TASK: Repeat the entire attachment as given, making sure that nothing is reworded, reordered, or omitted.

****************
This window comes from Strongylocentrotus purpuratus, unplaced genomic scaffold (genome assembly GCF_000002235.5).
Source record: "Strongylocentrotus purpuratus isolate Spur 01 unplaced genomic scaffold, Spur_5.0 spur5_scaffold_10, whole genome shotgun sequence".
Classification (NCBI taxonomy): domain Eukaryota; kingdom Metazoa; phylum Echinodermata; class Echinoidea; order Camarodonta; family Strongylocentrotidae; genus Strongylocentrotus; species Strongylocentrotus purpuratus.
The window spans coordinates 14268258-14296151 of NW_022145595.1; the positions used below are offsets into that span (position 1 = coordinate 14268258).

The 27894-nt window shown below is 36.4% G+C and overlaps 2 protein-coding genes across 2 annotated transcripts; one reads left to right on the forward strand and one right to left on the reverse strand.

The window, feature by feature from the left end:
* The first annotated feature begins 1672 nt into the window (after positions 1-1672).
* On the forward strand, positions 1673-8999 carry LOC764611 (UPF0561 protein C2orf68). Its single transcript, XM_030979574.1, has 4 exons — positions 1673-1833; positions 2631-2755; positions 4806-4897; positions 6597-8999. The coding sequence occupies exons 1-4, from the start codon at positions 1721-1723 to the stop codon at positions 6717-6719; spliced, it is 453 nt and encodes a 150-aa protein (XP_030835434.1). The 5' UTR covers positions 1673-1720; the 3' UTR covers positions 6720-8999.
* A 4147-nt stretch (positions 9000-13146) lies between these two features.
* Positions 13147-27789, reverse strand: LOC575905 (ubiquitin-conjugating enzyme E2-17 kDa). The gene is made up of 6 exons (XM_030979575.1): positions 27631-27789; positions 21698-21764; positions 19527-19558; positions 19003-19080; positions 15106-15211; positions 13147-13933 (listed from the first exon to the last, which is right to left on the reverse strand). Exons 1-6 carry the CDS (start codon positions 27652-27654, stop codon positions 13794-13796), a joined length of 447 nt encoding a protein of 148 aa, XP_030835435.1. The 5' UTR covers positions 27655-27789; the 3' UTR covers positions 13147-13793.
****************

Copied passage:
This window comes from Strongylocentrotus purpuratus, unplaced genomic scaffold (genome assembly GCF_000002235.5).
Source record: "Strongylocentrotus purpuratus isolate Spur 01 unplaced genomic scaffold, Spur_5.0 spur5_scaffold_10, whole genome shotgun sequence".
Classification (NCBI taxonomy): domain Eukaryota; kingdom Metazoa; phylum Echinodermata; class Echinoidea; order Camarodonta; family Strongylocentrotidae; genus Strongylocentrotus; species Strongylocentrotus purpuratus.
The window spans coordinates 14268258-14296151 of NW_022145595.1; the positions used below are offsets into that span (position 1 = coordinate 14268258).

The 27894-nt window shown below is 36.4% G+C and overlaps 2 protein-coding genes across 2 annotated transcripts; one reads left to right on the forward strand and one right to left on the reverse strand.

The window, feature by feature from the left end:
* The first annotated feature begins 1672 nt into the window (after positions 1-1672).
* On the forward strand, positions 1673-8999 carry LOC764611 (UPF0561 protein C2orf68). Its single transcript, XM_030979574.1, has 4 exons — positions 1673-1833; positions 2631-2755; positions 4806-4897; positions 6597-8999. The coding sequence occupies exons 1-4, from the start codon at positions 1721-1723 to the stop codon at positions 6717-6719; spliced, it is 453 nt and encodes a 150-aa protein (XP_030835434.1). The 5' UTR covers positions 1673-1720; the 3' UTR covers positions 6720-8999.
* A 4147-nt stretch (positions 9000-13146) lies between these two features.
* Positions 13147-27789, reverse strand: LOC575905 (ubiquitin-conjugating enzyme E2-17 kDa). The gene is made up of 6 exons (XM_030979575.1): positions 27631-27789; positions 21698-21764; positions 19527-19558; positions 19003-19080; positions 15106-15211; positions 13147-13933 (listed from the first exon to the last, which is right to left on the reverse strand). Exons 1-6 carry the CDS (start codon positions 27652-27654, stop codon positions 13794-13796), a joined length of 447 nt encoding a protein of 148 aa, XP_030835435.1. The 5' UTR covers positions 27655-27789; the 3' UTR covers positions 13147-13793.